It doesn’t get much cooler than this, cocktailians. From his vintage-style teardrop trailer, bartender Christopher Long (Spoonbar, Campo Fina) roams Napa and Sonoma serving up artisan cocktails (aka liquid alchemy) at outdoor dinners, weddings, and other Wine Country gatherings. Libations Unlimited offers bespoke drinks for each event, including kegged cocktails, a beer tap, and his customized espresso machine. So much classier than your brother pouring too warm wine, that’s for sure. You can hire Long (yes, he has a beard and wears a vest like any good bartender) for your event at libationsunlimited.com or by calling 707-328-2132.

Brawl of the bartenders at the Sonoma Bar Battle: Are there ever losers in a cocktail competition? Especially when the audience gets to be the judges? On Saturday October 11th, 14 local bars and restaurants will battle for the ultimate cocktail concoction. Did we mention that Charbay Artisan Distillery is the proud vodka provider and that Gloria Ferrer is hosting the sparkling wine cocktail contest? Tickets are $35 online and $40 at the door. Dancing, food, and a photo booth to document the merriment are included. All proceeds go to charity. Sonoma Veterans Building, 126 First St., Sonoma.

Former North Bay chef Matthew Bousquet has turned up at SF’s ~PER DIEM~. His Windsor restaurant, Mirepoix, which earned a Michelin star, closed in 2011, leaving a hole in the Sonoma County restaurant scene. We’re happy to hear he’s landed in a new gig focused on seasonally inspired dishes (though they lean more toward Italian than Bousquet’s well-known French cuisine). Santé!

In Napa, the owners of ~CA’ MOMI ENOTECA~ plan to open a second restaurant in downtown Napa. The menu is still under wraps, but expect their Oxbow Market enoteca (610 1st St., Suite 9, Napa) to continue focusing on authentic, to-die-for Neapolitan pizzas and pastries. The Oxbow location is one of the few pizzerias in the United States that’s certified by the authoritative Vera Pizza Napoletana association in Italy. Seating is limited at Oxbow, so we’re hoping to see even more “slow food” entrees (beef tongue, oxtail, and “obsessively Italian” pastas) in the larger restaurant space. 1141 First St., Napa.

After several years of planning, permitting, and building, the kitchen outfitter Williams-Sonoma is returning to its Sonoma roots. In celebration of founder Chuck Williams’s 99th birthday, the store will (re)open on Saturday October 4th (that’s tomorrow) at its original Sonoma Square location; there will also be a cooking school and culinary museum. The landmark store opened in 1956, when a prescient Williams decided Americans might appreciate European-quality cookware. Just a few years later, Julia Child’s Mastering the Art of French Cooking kindled a firestorm of interest in high-end copper pots, pans, and knives. Sonoma County hasn’t had a Williams-Sonoma store since Williams moved his operation to San Francisco in the late 1950s. 605 Broadway, Sonoma.

Saturdays get even tastier on local news station KSRO (1350 AM, 103.5 FM) with the debut of At the Table with Wolf & Smothers on Saturday October 4th. Wine Country food fanatics Clark Wolf and Marcy Smothers will dish each week on food news and personalities with guests such as Ruth Reichl, Emeril Lagasse, Bruce Aidells, Martin Yan, and Douglas Keane. The dynamic duo’s first show airs live from the Sonoma County Fairgrounds during the Harvest Fair this Saturday from 1pm-3pm. KSRO’s Saturday lineup also includes The Good Food Hour with John Ash and Steve Garner from 11am-noon and On the Wine Road with Jeff Davis from noon-1pm. Delicious!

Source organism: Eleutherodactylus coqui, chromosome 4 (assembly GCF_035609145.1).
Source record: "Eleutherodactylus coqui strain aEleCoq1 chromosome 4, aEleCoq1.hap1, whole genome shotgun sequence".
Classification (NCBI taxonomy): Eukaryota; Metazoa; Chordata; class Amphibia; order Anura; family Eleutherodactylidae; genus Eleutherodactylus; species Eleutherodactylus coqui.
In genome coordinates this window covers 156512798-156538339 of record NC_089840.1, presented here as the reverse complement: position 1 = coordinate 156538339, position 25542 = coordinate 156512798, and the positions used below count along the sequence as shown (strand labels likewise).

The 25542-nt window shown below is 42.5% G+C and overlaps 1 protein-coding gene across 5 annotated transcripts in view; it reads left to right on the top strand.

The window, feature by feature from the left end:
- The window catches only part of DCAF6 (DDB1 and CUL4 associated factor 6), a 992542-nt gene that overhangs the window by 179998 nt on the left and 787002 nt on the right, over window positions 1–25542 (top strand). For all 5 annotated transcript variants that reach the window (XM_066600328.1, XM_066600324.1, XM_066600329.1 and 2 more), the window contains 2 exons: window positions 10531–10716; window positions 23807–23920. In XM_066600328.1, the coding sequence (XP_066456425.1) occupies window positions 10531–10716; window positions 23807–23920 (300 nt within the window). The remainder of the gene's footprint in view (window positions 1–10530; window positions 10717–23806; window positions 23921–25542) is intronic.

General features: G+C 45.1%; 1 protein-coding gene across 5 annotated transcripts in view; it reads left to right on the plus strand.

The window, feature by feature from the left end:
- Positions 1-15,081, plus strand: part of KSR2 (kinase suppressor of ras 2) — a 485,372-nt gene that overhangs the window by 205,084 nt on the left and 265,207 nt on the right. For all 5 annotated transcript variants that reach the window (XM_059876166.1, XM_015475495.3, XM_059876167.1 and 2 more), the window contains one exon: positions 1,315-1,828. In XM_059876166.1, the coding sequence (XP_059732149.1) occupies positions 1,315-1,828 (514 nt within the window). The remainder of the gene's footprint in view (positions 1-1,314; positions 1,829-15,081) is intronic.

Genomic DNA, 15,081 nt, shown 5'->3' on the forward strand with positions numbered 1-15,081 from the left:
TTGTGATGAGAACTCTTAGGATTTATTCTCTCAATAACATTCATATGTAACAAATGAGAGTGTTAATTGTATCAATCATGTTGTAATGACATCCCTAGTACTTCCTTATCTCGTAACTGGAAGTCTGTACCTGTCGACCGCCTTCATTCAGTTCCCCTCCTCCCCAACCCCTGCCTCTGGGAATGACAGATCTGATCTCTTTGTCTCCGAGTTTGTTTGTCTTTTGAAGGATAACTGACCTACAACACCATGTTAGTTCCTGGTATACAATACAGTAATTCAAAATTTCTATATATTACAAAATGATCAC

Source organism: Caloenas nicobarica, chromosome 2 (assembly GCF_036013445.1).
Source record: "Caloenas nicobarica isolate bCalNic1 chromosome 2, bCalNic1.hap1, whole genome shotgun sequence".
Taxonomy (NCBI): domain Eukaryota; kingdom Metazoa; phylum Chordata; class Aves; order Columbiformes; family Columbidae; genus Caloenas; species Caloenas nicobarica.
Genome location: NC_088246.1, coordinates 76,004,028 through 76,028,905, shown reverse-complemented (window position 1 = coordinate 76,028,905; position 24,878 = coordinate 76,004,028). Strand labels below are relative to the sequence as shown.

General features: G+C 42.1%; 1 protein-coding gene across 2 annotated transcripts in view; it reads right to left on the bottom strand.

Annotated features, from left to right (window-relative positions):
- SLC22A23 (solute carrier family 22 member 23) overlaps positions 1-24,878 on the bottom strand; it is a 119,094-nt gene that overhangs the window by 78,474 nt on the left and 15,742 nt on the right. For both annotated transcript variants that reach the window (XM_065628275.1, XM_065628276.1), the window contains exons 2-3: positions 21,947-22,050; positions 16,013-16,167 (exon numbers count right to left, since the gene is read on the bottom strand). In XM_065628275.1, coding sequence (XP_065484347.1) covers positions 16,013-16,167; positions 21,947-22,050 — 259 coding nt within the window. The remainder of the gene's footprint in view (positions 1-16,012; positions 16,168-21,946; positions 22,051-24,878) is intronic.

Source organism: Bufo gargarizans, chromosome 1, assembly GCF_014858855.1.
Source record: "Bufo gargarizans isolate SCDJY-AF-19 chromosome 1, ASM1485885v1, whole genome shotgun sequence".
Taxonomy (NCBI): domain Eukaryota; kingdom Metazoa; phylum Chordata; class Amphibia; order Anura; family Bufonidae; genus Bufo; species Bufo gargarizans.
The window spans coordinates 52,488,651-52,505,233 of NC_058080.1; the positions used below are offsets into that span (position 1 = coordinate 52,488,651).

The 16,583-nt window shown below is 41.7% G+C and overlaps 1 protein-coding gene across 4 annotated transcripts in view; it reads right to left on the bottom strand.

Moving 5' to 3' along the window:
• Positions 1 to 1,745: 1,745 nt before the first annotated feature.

The food world lost a gourmet pioneer this week. Bonnie Lynn Tempesta, credited with introducing biscotti to the American food scene in the 1980s, died on September 25th at her Sonoma home. After founding La Tempesta Bakery Confections in the Bay Area in 1982, she became the largest biscotti producer in America, selling to Neiman Marcus, Starbucks, Macy’s, and Dean & DeLuca. The entrepreneur sold her business in 1997, devoting her life to art, animals, and a program for disadvantaged youth. In 2012, she started a small philanthropic bakery in Kenwood named Boncora Biscotti, donating a portion of every sale to her favorite cause, Pets Lifeline of Sonoma Valley.

Moving on from Sebastopol’s popular ~WOODFOUR BREWING~ is Jamil Peden. The creative chef, whose résumé includes Petite Syrah and Healdsburg’s Campo Fina, says he doesn’t yet have any plans, but welcomes the change. You’ll still find him at Woodfour’s ramen pop-up, Ramen Gaijin, on Mondays. There are some whispers about the new chef, who we hear is coming from a highly respected Marin restaurant, but no official word yet.

A hearty hello to the forthcoming ~YETI RESTAURANT~, slated to open in the former Lyon’s location in Santa Rosa, near the intersection of Farmers Lane and Highway 12. Yeti has been a popular Himalayan/Indian restaurant in Kenwood for several years, offering some of the best naan BiteClub’s ever had. More details on when they’ll arrive soon.


Dusk on the terrace at Cairdean Estate. All photos: © tablehopper.com.


The Countess of Carrak.


Smoked duck wings.


You game for some game pie?


Humphrey’s squab and lobster salad.


A variety of seating options, from the communal table to booths with banquette seating.

A Wine Country visit and review by Marcia Gagliardi.